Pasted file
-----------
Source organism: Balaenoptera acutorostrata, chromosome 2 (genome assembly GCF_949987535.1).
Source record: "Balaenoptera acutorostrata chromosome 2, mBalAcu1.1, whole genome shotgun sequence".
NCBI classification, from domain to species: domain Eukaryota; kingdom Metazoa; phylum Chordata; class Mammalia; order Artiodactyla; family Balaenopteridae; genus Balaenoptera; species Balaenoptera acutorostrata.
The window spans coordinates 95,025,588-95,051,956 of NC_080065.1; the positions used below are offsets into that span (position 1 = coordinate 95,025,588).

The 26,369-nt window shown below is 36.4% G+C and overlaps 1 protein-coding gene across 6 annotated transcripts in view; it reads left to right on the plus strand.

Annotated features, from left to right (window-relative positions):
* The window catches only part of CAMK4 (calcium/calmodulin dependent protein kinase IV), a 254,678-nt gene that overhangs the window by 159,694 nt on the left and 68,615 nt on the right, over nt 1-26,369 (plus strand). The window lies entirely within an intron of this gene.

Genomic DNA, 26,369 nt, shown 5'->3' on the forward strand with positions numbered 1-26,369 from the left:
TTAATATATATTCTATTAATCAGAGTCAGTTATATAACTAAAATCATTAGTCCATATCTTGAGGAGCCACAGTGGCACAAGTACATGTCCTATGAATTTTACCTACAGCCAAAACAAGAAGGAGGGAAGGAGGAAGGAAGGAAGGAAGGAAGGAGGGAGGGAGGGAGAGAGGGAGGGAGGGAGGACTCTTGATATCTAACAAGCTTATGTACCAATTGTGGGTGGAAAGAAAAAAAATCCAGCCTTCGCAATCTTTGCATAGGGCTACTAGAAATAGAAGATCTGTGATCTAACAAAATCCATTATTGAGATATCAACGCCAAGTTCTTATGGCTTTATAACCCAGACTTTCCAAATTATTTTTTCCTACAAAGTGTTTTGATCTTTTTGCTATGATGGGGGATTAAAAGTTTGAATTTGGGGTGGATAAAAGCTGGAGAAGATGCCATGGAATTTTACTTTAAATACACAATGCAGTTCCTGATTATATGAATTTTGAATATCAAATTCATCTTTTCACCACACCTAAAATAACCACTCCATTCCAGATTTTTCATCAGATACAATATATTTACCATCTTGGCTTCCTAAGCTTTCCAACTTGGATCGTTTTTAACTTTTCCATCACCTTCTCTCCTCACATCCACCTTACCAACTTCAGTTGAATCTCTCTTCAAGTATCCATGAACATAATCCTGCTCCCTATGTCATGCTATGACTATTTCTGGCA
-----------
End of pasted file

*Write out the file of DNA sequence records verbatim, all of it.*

Source organism: Balaenoptera acutorostrata, chromosome 2 (genome assembly GCF_949987535.1).
Source record: "Balaenoptera acutorostrata chromosome 2, mBalAcu1.1, whole genome shotgun sequence".
NCBI classification, from domain to species: domain Eukaryota; kingdom Metazoa; phylum Chordata; class Mammalia; order Artiodactyla; family Balaenopteridae; genus Balaenoptera; species Balaenoptera acutorostrata.
The window spans coordinates 95,025,588-95,051,956 of NC_080065.1; the positions used below are offsets into that span (position 1 = coordinate 95,025,588).

The 26,369-nt window shown below is 36.4% G+C and overlaps 1 protein-coding gene across 6 annotated transcripts in view; it reads left to right on the plus strand.

Annotated features, from left to right (window-relative positions):
* The window catches only part of CAMK4 (calcium/calmodulin dependent protein kinase IV), a 254,678-nt gene that overhangs the window by 159,694 nt on the left and 68,615 nt on the right, over nt 1-26,369 (plus strand). The window lies entirely within an intron of this gene.

Genomic DNA, 26,369 nt, shown 5'->3' on the forward strand with positions numbered 1-26,369 from the left:
TTAATATATATTCTATTAATCAGAGTCAGTTATATAACTAAAATCATTAGTCCATATCTTGAGGAGCCACAGTGGCACAAGTACATGTCCTATGAATTTTACCTACAGCCAAAACAAGAAGGAGGGAAGGAGGAAGGAAGGAAGGAAGGAAGGAGGGAGGGAGGGAGAGAGGGAGGGAGGGAGGACTCTTGATATCTAACAAGCTTATGTACCAATTGTGGGTGGAAAGAAAAAAAATCCAGCCTTCGCAATCTTTGCATAGGGCTACTAGAAATAGAAGATCTGTGATCTAACAAAATCCATTATTGAGATATCAACGCCAAGTTCTTATGGCTTTATAACCCAGACTTTCCAAATTATTTTTTCCTACAAAGTGTTTTGATCTTTTTGCTATGATGGGGGATTAAAAGTTTGAATTTGGGGTGGATAAAAGCTGGAGAAGATGCCATGGAATTTTACTTTAAATACACAATGCAGTTCCTGATTATATGAATTTTGAATATCAAATTCATCTTTTCACCACACCTAAAATAACCACTCCATTCCAGATTTTTCATCAGATACAATATATTTACCATCTTGGCTTCCTAAGCTTTCCAACTTGGATCGTTTTTAACTTTTCCATCACCTTCTCTCCTCACATCCACCTTACCAACTTCAGTTGAATCTCTCTTCAAGTATCCATGAACATAATCCTGCTCCCTATGTCATGCTATGACTATTTCTGGCA